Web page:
Am I exaggerating my symptoms of pain?
Do I really need medical attention?
Doctors are always right, so they must be right about my experiences of pain….right?
These were the thoughts that plagued my brain immediately following appointments for seeking medical help for my chronic pain. I remember feeling as though there were two conflicting realities in my head—my severe experiences of pain, and the doctor’s dismissal of my pain.
These two realities were constantly at war, and most of the time—the reality created in medical offices won. Though I could not put into the words this experience before, I now look back on these experiences and recognize that the war in my head post-appointment was the direct result of being medically gaslit, and that I was doubting the reality of my symptoms due to these experiences.
What is Medical Gaslighting?
But what is medical gaslighting? Gaslighting as a concept generally refers to the repeated denial of someone’s reality in an attempt to invalidate and dismiss them. This concept was previously thought of as confined to individual relationships.
However, there has been a more recent sociological perspective of gaslighting which moves away from just intimate relationships and instead emphasizes the structural contexts of gaslighting by restructuring the concept as rooted in inequality and executed in power-laden relationships, like the one between patient and doctor.
In the medical sphere, medical gaslighting can be defined as the ways in which medical professionals deny the patients' claim of symptoms, which results in the patient questioning their own bodily experiences. People with chronic pain or illnesses that involve “medically unexplainable” symptoms of pain are most vulnerable to experience medical gaslighting.
In my many years of navigating the medical system for chronic pain, I have experienced medical gaslighting in nearly all of my interactions that included a trip to any kind of medical office.
There are some common themes I noticed in nearly all of my interactions, and I will now summarize them in order to tell you 5 ways to recognize medical gaslighting.
1. Psychologizing Pain
“Are you sure you’re not just stressed?”
Have you ever been to a medical professional with symptoms that are very physical and were repeatedly asked about your mental health? This was always the first question I was asked in doctors’ offices, and it resulted in me questioning my own sanity because it made me feel like my symptoms were something that I had imagined.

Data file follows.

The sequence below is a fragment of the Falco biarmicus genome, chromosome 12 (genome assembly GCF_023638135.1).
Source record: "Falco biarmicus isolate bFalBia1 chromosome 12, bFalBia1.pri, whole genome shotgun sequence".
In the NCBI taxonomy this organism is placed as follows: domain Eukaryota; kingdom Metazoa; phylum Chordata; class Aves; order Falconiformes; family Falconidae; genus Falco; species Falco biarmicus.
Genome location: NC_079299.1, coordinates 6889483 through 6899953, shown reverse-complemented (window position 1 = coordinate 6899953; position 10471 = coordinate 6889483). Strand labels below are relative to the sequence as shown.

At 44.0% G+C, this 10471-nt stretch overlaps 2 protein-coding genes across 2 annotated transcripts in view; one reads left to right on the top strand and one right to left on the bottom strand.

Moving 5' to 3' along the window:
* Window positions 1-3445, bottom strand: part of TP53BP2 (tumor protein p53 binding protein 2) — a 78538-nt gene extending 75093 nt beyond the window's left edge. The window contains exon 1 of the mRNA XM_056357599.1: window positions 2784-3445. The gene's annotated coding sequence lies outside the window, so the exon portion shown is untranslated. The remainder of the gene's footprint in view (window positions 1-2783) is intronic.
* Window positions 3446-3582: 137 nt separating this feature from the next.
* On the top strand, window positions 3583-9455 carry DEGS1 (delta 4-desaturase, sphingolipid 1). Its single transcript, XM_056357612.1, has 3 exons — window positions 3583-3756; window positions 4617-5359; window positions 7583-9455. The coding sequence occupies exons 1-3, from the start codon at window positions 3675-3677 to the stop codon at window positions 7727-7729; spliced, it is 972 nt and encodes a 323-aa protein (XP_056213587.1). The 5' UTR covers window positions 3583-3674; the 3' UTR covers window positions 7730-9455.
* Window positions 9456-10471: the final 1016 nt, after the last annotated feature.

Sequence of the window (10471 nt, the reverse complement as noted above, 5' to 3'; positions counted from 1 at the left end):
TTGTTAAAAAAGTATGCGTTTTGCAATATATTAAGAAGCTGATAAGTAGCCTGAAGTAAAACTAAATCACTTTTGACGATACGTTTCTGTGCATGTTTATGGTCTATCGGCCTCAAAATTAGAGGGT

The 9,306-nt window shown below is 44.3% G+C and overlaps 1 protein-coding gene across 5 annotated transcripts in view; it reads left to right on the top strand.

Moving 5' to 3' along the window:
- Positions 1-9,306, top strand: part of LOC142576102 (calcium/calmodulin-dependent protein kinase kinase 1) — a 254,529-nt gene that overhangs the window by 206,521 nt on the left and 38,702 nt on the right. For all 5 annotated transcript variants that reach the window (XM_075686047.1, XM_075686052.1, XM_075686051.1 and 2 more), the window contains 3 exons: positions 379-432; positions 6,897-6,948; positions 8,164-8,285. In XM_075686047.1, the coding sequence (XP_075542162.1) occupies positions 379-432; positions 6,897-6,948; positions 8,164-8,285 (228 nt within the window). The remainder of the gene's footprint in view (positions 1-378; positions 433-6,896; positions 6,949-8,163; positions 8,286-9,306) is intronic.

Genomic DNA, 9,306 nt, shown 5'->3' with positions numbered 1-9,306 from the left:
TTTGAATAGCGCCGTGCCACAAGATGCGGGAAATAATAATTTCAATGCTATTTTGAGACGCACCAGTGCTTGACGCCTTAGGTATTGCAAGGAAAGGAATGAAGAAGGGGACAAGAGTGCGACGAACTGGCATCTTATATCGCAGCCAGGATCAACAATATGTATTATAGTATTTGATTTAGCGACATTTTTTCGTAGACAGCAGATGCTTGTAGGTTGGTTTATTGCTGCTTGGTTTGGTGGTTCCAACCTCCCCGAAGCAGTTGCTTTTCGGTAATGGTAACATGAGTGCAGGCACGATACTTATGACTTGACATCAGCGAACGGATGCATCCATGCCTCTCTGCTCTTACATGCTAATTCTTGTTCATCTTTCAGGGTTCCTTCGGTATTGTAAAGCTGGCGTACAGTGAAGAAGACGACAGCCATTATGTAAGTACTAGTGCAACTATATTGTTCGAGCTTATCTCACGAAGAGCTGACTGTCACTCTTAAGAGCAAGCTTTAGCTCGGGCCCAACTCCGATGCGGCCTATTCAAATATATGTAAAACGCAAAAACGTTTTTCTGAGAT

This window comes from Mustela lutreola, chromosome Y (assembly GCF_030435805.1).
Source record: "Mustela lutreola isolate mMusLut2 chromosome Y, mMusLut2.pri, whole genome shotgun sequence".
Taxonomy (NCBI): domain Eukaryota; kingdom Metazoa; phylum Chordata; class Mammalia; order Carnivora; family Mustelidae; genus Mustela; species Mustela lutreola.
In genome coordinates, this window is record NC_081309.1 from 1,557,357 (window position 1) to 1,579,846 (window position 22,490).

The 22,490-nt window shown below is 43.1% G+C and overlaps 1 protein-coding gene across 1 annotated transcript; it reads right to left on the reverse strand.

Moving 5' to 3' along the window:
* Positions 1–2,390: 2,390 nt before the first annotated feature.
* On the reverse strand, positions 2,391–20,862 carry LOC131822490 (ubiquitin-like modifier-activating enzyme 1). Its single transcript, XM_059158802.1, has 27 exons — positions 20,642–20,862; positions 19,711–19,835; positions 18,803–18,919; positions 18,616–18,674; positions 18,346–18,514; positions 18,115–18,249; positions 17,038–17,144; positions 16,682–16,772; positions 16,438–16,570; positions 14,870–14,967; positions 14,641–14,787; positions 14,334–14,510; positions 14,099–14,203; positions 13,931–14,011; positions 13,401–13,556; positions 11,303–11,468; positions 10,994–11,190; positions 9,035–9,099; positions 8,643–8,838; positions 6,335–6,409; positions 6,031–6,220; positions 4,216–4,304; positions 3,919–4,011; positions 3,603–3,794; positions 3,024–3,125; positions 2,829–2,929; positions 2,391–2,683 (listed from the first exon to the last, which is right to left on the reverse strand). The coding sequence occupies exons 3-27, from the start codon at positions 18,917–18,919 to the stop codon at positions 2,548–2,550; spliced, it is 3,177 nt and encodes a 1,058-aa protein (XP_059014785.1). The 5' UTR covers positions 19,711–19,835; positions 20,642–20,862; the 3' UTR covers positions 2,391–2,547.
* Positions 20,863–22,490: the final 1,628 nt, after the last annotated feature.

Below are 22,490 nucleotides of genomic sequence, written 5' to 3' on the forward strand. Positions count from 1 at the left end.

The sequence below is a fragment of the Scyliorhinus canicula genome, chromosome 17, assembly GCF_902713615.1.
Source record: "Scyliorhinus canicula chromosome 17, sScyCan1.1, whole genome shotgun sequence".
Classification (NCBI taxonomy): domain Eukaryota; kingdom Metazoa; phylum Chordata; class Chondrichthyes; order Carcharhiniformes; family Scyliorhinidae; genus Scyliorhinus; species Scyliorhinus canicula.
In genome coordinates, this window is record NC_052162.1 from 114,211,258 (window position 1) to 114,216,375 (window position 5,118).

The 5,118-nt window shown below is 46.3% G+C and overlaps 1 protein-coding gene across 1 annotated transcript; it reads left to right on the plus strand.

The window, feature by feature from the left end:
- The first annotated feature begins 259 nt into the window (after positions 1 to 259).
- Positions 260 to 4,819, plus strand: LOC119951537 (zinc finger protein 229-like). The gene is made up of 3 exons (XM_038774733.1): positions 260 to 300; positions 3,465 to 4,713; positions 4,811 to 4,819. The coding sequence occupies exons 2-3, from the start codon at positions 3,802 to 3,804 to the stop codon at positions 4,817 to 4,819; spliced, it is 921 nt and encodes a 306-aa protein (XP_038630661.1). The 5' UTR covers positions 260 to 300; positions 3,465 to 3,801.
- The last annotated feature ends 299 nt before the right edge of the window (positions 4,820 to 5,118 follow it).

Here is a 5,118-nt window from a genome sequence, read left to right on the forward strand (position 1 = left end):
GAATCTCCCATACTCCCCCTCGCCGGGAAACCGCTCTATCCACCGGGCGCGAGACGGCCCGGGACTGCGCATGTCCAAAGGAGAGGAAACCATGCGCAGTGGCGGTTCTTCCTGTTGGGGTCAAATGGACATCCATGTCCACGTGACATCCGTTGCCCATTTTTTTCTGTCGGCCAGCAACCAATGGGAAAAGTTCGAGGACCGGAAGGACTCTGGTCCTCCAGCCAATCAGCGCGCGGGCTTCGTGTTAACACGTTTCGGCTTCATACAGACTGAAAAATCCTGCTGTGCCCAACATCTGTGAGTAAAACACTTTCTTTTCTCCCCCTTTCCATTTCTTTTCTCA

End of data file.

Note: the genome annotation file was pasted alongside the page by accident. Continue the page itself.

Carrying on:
Medical professionals tend to psychologize pain that they cannot find a source for; this includes referring someone to a mental health professional for very physical symptoms, emphasizing stress levels, and even bringing up mental health without a referral to a specialist.
Being told that the pain is—literally—in your head, invalidates the experiences of the person enduring pain and can result in the person questioning their experiences and doubt their symptoms. Reflecting upon if you are constantly being asked about your mental wellness, your stress, or your mood when you are seeking attention for other symptoms is a key way to recognize medical gaslighting.
2. Explaining Away Symptoms
“Well…have you tried to lose weight? Or exercise more?”
Other than a hyper-emphasis on mental health, one of the most common experiences of medical gaslighting that I have experienced are doctors “explaining away” symptoms. From my personal experience, these suggestions include:
“Well, if you lose weight or go on a diet, maybe you wouldn’t have these problems.”
“Are you sure you’re not just in pain because you don’t exercise enough?”
“Just drink more water, then you will feel better!”